Plaintiff contends that defendants have now "produced medical records which indicate that a Dr. Pai discontinued plaintiff's medications against specialist orders." (Opposition ("Oppos."), Dkt. No. 56, at 2.) Plaintiff asserts, "defendants have deceived plaintiff to believe that Dr. Aguilera discontinued his specialists prescribed course of medical treatment; the medical records which indicated, to the contrary, that Dr. Pai discontinued the treatment was factually omitted from his reach until the time of defendants' motion. Concealing these facts, although Aguilera informed plaintiff that Dr. Bick told him to discontinue plaintiff's treatment due to budgetary constraints . . . [and] concealing the factual acts of Dr. Pai and records demonstrating she discontinued plaintiff's specialist prescribed treatment, is arbitrary conduct resulting in inadvertent surprise." (Id.)

Plaintiff has filed a sworn affidavit (Plaintiff's Declaration ("Pltf. Decl."), Dkt. No. 56, at 8-10) in which he states that he sought from "defendant entity" his entire medical record both before and during this litigation but "[n]ever on either of these requests did defendant entity or defendants disclose any medical records indicating that Dr. Pai discontinued my testosterone treatments" or, for that matter, that "Dr. Aquilera discontinued my testosterone treatments." (Id. at ¶¶ 2-5). Rather, plaintiff states that he relied on the representations of Dr. Aguilera "that his Chief Medical Officer, supervisor, Dr. Bick, expressly told him to discontinue my specialist prescribed testosterone treatments as they were not urgent enough to justify the monetary expenditure for this treatment. He also made it clear that this was not exclusive to me and that all patients were subject to having their treatment regiments streamlined and that treatment I would have received as a free person will not be available to me at CMF." (Id. at ¶ 8.) Plaintiff states that on numerous occasions he informed Dr. Aguilera "of the abrupt changes in body mass, the loss of lean muscle tissue, and the accumulation of visceral fat that had occurred since the discontinuation of the testosterone treatments," and "advised him repeatedly that the testosterone was not the treatment of choice the specialist [at CPS-C] recommended in our consultation and treatment period but rather, a steroid used in AIDS patient (which I am) to treat this metabolic disfunction (sic) known as oxandr[o]lone." (Id. at ¶ 9.) Plaintiff continues, "That treatment was unavailable at the time of the specialist's diagnoses and testosterone shots were given as a temporary substitute until which time oxandralone (sic) could be ordered and supplied. I was subsequently transferred to [CMF] where all treatment was discontinued without consultation." (Id.)

Plaintiff further states that "[w]hen I received the medical record indicating Dr. Pai factually discontinued my testosterone treatments, I was shocked and surprised." (Id. at ¶ 7.) He explains that "Dr. Aguilera's statements were deceiving to me. As the medical records reflecting Dr. Pai's actions and involvement were concealed from me, I drafted my causes of action based on Dr. Aguilera's mis-information shared with me while under his care in his professional capacity." (Id. at ¶ 10.)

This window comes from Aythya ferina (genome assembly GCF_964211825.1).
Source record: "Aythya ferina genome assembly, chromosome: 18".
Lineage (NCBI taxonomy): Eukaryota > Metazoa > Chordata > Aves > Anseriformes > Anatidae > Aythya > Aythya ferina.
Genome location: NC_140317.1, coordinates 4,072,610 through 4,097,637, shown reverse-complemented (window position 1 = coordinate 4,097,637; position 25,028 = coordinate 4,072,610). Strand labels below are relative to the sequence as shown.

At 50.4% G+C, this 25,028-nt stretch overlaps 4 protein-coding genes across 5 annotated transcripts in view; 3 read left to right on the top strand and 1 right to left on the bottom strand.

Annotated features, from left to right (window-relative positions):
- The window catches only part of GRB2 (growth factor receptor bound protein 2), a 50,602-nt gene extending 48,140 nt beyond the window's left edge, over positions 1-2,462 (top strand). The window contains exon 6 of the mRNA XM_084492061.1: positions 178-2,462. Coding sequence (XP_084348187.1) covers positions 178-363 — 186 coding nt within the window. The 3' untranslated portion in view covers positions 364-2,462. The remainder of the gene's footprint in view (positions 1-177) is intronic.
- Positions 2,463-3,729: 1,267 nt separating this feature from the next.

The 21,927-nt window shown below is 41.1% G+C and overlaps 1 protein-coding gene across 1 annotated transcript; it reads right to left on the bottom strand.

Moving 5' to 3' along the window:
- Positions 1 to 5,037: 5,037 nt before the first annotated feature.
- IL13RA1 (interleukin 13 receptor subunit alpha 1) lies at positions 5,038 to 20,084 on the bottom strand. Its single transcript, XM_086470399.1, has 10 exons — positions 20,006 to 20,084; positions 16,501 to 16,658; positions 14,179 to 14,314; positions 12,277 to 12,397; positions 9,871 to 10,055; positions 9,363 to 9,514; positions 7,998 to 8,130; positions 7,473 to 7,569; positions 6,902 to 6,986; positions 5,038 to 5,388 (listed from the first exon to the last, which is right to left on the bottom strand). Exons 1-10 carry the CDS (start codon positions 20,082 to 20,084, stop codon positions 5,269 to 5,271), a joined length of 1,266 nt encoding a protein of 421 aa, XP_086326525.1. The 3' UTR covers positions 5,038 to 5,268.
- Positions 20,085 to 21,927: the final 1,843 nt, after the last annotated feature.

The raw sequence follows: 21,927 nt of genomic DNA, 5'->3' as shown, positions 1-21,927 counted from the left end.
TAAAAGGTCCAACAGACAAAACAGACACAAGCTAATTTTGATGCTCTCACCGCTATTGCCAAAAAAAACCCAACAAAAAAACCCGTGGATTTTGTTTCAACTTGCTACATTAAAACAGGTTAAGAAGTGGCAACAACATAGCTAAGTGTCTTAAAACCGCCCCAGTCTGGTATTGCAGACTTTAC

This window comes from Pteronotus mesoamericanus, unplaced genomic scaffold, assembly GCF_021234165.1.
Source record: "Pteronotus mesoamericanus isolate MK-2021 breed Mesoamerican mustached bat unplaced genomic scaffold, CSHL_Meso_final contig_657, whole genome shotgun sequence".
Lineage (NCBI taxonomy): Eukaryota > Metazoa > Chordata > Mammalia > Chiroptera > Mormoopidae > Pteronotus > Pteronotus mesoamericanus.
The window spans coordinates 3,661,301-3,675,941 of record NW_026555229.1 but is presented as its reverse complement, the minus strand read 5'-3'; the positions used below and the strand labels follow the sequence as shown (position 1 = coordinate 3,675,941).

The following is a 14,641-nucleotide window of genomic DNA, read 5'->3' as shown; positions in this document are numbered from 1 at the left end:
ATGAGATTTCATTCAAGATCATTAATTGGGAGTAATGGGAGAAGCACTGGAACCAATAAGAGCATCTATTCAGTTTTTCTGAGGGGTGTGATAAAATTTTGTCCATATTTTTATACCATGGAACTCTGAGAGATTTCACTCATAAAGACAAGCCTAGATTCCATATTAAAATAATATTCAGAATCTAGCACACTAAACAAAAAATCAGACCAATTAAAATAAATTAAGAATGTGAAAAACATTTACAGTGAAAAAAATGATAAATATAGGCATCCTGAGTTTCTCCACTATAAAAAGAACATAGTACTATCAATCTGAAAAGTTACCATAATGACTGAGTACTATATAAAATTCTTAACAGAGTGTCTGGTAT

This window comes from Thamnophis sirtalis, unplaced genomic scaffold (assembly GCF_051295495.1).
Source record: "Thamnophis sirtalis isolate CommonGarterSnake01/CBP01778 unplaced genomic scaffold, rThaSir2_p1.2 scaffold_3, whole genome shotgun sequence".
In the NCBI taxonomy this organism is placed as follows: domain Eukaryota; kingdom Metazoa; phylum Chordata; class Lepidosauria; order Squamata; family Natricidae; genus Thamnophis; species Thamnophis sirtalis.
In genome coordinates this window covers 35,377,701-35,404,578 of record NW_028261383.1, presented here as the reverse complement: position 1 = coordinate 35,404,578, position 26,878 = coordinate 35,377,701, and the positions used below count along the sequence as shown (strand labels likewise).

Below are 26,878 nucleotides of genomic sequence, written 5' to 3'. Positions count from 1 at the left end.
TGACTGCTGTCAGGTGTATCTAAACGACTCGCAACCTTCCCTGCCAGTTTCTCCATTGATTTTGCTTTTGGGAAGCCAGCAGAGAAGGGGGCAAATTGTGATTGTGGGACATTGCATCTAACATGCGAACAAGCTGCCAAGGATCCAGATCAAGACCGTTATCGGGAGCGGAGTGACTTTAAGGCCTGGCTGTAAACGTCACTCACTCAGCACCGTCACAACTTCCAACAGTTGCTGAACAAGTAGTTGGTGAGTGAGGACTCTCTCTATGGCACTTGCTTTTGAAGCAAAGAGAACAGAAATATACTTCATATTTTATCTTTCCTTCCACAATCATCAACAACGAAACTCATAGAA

Plaintiff moves for an order suspending or vacating defendants' motion for summary judgment, and seeks leave for a 45-day period of time within which to amend his complaint to add Dr. Pai as a defendant and to re-allege his conspiracy claim previously dismissed without prejudice by the court.*fn2

Defendants respond in pertinent part that "[d]efendants never withheld any medical records from Jaspar. To the contrary, Jaspar never made a discovery request for a copy of his medical records. Moreover, the records that Jaspar claims were withheld -- records of Dr. Pai's treatment of Jaspar -- do not create a material dispute of fact sufficient to overcome Defendants' summary judgment motion. [Rather,] [t]hese records reinforce Defendants' argument that CMF's medical staff . . . [properly withheld] Jaspar's testosterone treatment . . ." (Reply, Dkt. No. 61, at 3.) The attached declaration of defendants' counsel provides that the only discovery sought by plaintiff was a First Set of Interrogatories propounded on defendants Aguilera and Bick, and now-dismissed defendant Khoury. (Dkt. Nos. 61-2, 61-3.) (Declaration of Deputy Attorney General Anthony P. O'Brien ("O'Brien Decl.") at ¶¶ 2-5.)

IV. Discussion

Summary judgment is appropriate when "there is no genuine issue as to any material fact, and . . . the movant is entitled to judgment as a matter of law." Fed. R. Civ. P. 56(c). The "purpose of summary judgment is to 'pierce the pleadings and to assess the proof in order to see whether there is a genuine need for trial'" to resolve material factual issues presented in the case. Matsushita Elec. Indus. Co. v. Zenith Radio Corp., 475 U.S. 574, 587 (1986) (quoting Fed. R. Civ. P. 56(e) Advisory Committee's note on 1963 amendments).

On March 27, 2008, the court advised plaintiff of the requirements for opposing a motion for summary judgment. (Dkt. No. 19); see Rand v. Rowland, 154 F.3d 952, 957 (9th Cir. 1998) (en banc), cert. denied, 527 U.S. 1035 (1999); and Klingele v. Eikenberry, 849 F.2d 409 (9th Cir. 1988). Plaintiff was advised in pertinent part that "[i]f there is good reason why [material] facts are not available to plaintiff when he is required to oppose a motion for summary judgment, the court will consider a request to postpone considering the motion." (Dkt. No. 19, at 4, ¶ 11, lines 19-21.) The court's instruction was an implicit reference to Fed. R. Civ. P. 56(f), which provides in full: